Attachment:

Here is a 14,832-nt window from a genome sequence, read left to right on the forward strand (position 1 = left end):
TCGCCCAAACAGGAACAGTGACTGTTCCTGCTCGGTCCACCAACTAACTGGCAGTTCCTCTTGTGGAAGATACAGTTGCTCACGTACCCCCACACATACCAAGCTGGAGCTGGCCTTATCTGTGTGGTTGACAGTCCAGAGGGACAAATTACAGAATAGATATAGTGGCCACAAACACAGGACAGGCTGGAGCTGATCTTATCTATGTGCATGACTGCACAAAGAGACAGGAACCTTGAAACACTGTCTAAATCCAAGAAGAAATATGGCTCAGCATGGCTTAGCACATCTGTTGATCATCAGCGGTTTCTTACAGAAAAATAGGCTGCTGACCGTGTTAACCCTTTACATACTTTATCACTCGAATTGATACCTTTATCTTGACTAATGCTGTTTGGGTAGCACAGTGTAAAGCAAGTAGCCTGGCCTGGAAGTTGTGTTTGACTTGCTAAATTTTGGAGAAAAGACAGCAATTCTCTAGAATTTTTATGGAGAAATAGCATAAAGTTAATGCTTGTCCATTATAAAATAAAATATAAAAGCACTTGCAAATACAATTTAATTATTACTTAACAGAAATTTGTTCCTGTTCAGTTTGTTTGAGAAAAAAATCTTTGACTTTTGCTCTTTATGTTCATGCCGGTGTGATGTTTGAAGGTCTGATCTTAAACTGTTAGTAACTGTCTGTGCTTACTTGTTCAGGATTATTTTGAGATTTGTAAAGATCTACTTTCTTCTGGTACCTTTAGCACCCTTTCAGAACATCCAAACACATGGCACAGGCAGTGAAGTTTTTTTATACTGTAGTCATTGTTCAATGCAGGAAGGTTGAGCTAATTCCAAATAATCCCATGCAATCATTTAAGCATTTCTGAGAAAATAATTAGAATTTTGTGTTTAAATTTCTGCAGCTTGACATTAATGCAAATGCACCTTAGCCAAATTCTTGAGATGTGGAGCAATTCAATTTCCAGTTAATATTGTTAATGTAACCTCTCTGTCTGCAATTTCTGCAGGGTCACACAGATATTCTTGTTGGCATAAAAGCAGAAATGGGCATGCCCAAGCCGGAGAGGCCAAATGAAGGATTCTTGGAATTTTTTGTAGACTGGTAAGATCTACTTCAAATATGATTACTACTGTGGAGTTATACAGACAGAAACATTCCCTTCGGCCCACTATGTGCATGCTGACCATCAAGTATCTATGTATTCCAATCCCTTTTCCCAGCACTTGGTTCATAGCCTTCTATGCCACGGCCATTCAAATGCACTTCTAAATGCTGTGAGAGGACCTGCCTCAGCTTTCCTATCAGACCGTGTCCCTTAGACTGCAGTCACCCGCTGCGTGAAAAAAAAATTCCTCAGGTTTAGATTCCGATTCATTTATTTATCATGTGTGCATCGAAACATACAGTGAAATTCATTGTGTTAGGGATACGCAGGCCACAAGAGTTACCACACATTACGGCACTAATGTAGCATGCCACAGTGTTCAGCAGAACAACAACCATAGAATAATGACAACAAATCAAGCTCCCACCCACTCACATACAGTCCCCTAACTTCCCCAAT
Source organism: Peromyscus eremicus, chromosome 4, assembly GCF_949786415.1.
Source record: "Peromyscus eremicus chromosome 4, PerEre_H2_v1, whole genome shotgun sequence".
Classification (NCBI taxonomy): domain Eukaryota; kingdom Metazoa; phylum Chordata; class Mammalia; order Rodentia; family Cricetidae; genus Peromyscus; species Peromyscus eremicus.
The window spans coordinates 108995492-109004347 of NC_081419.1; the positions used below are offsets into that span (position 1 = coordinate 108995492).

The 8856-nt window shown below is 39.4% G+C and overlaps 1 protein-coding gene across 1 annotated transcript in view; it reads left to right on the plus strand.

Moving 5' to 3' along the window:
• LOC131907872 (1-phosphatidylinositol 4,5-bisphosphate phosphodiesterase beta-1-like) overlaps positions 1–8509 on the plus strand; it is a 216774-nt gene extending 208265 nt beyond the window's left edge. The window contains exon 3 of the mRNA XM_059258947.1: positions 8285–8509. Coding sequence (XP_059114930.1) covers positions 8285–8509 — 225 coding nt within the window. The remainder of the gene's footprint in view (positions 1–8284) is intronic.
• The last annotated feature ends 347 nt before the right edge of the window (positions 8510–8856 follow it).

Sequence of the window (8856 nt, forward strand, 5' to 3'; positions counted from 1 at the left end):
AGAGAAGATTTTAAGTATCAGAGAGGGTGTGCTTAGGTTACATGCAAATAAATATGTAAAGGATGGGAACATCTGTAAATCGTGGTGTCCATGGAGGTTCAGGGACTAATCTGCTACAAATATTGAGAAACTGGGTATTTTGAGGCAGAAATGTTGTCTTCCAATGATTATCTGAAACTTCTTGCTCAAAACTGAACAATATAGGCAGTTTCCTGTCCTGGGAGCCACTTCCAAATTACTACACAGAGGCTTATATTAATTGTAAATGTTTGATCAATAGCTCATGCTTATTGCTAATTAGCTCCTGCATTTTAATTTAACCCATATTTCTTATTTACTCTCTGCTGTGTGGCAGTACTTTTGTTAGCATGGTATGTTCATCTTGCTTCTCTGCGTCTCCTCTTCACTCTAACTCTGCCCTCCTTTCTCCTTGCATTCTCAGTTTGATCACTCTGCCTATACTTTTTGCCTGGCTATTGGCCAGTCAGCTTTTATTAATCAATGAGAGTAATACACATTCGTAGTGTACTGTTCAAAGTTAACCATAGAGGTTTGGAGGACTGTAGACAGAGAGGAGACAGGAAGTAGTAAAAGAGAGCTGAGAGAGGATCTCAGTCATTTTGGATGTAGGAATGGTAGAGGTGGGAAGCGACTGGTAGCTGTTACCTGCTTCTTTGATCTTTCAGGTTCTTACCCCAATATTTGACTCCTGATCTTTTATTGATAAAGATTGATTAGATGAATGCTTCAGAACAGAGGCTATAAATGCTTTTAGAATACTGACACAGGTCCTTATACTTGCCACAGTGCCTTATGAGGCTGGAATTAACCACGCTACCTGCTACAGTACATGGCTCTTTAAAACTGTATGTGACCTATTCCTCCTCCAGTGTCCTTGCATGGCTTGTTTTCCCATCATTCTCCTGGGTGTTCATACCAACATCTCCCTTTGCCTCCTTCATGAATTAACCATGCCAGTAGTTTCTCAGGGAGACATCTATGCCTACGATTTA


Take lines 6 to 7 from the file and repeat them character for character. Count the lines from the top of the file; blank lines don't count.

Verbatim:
The window spans coordinates 108995492-109004347 of NC_081419.1; the positions used below are offsets into that span (position 1 = coordinate 108995492).

The 8856-nt window shown below is 39.4% G+C and overlaps 1 protein-coding gene across 1 annotated transcript in view; it reads left to right on the plus strand.